If one were to do a random walk from web page to web

page, following each link on a given web page at random

with equal likelihood, which are the pages to be encoun-

tered this way most often?

CSci 5304: BG– 1-3a

® Vibrations in mechanical systems. See:

www.cs.umn.edu/

~

saad/eig_book_2ndEd.pdf

Problem: Determine the vibration

modes of the mechanical system [to

avoid resonance]. See details in

Chapter 10 (sec. 10.2) of above

reference.

m

1

m

2

l

1

l

2

k

1

k

2

CSci 5304: BG– 1-4

Examples (cont.)

® Method of least-squares (inspired by ﬁrst use of least

squares ever, by Gauss around 1801)

A planet follows an elliptical orbit according to ay

2

+bxy+

cx + dy + e = x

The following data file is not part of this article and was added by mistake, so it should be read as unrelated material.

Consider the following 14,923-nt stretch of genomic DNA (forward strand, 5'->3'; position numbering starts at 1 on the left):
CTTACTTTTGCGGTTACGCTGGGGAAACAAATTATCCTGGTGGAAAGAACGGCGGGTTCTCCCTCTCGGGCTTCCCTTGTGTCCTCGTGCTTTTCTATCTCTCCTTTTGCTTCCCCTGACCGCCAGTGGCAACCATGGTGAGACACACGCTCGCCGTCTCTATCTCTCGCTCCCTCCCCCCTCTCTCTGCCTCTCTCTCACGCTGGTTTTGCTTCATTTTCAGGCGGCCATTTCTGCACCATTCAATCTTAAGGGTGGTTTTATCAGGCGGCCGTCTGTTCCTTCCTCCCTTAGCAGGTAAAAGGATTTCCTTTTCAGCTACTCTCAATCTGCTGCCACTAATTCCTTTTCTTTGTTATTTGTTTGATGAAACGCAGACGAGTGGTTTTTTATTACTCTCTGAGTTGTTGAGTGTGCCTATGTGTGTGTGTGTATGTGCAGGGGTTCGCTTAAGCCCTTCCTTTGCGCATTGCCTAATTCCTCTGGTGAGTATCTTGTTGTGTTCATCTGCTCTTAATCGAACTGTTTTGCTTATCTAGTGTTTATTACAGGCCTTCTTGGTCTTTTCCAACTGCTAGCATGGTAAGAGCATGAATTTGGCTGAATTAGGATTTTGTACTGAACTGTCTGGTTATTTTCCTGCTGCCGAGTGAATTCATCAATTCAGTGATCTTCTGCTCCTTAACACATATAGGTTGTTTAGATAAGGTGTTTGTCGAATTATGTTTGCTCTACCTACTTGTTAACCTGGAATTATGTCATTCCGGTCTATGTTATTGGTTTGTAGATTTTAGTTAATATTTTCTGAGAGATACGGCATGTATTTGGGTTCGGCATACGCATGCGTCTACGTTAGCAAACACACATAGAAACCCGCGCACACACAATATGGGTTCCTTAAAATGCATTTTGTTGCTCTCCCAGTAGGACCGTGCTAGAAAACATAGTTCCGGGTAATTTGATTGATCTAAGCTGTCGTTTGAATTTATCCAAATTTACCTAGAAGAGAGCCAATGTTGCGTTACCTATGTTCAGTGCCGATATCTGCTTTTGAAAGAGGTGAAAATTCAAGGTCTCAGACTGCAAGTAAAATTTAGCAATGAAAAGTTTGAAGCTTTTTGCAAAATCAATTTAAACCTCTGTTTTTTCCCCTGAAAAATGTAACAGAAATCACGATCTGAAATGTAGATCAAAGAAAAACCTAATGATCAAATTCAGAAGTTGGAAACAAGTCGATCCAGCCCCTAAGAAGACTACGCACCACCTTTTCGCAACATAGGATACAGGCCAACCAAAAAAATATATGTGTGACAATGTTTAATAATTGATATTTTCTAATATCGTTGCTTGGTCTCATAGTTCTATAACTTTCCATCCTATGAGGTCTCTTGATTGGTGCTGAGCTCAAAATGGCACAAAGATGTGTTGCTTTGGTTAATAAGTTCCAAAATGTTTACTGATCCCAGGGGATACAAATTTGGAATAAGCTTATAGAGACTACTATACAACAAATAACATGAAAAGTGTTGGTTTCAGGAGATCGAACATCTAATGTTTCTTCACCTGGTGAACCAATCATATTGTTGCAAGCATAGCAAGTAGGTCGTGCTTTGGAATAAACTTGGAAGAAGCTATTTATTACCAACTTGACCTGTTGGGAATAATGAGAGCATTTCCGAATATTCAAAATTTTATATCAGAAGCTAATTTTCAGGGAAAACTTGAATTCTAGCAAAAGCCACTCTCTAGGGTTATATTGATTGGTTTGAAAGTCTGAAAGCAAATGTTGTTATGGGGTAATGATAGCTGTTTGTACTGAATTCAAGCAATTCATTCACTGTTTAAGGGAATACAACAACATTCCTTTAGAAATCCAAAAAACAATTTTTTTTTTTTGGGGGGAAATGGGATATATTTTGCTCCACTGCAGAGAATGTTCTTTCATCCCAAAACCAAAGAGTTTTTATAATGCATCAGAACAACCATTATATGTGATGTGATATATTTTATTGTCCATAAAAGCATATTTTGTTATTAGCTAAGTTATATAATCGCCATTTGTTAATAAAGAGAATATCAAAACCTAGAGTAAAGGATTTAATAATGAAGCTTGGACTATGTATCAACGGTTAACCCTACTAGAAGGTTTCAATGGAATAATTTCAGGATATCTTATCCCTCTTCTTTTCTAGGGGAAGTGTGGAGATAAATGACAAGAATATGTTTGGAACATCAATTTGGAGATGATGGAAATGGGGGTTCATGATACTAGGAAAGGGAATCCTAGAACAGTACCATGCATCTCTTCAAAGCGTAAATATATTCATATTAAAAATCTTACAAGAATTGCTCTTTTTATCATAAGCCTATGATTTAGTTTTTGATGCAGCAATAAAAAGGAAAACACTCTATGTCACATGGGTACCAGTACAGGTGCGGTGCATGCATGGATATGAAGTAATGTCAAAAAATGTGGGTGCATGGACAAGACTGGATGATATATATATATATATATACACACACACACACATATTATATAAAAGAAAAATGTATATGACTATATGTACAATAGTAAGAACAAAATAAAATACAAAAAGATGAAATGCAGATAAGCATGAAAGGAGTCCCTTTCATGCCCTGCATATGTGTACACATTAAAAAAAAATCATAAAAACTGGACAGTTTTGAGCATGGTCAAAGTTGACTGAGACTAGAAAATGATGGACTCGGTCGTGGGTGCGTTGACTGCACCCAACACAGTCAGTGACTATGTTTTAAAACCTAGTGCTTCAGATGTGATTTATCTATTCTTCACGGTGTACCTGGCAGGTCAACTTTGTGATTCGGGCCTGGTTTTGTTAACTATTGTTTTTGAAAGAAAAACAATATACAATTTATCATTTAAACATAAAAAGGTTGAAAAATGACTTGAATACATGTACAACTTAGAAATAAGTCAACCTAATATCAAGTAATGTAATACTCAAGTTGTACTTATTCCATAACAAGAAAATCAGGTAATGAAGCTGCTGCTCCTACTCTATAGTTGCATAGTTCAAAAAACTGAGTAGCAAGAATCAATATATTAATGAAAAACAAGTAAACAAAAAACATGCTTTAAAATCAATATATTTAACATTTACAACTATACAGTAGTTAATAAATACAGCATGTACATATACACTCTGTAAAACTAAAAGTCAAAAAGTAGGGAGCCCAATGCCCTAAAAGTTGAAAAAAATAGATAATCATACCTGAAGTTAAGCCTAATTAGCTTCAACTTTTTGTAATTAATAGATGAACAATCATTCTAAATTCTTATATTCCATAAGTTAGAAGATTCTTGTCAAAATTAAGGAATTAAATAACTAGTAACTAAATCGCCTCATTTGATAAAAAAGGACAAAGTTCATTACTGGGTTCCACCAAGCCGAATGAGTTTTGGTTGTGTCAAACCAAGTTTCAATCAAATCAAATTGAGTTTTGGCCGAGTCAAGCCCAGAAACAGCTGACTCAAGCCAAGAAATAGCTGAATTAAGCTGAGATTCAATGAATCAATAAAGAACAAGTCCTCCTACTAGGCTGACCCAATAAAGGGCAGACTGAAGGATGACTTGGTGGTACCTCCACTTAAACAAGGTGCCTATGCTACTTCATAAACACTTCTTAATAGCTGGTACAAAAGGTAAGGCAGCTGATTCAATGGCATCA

2

in cartesian coordinates. Given a set of

noisy observations of (x, y) positions, compute a, b, c, d, e,

and use to predict future positions of the planet. This

least squares problem is nearly rank-deﬁcient and hence

very sensitive to perturbations in the observations.

Read Wikipedia’s article on planet ceres:

http://en.wikipedia.org/wiki/Ceres_(dwarf_planet)

CSci 5304: BG– 1-5

Background in linear algebra

® Review vector spaces. Read section 1.1 of text on vector

notation.

® A vector subspace of R

n

is a subset of R

n

that is also

a real vector space. The set of all linear combinations of

a set of vectors G = {a

1

, a

2

, . . . , a

q

} of R

n

is a vector

subspace called the linear span of G,

® If the a

i

’s are linearly independent, then each vector of

span{G} admits a unique expression as a linear combina-

tion of the a

i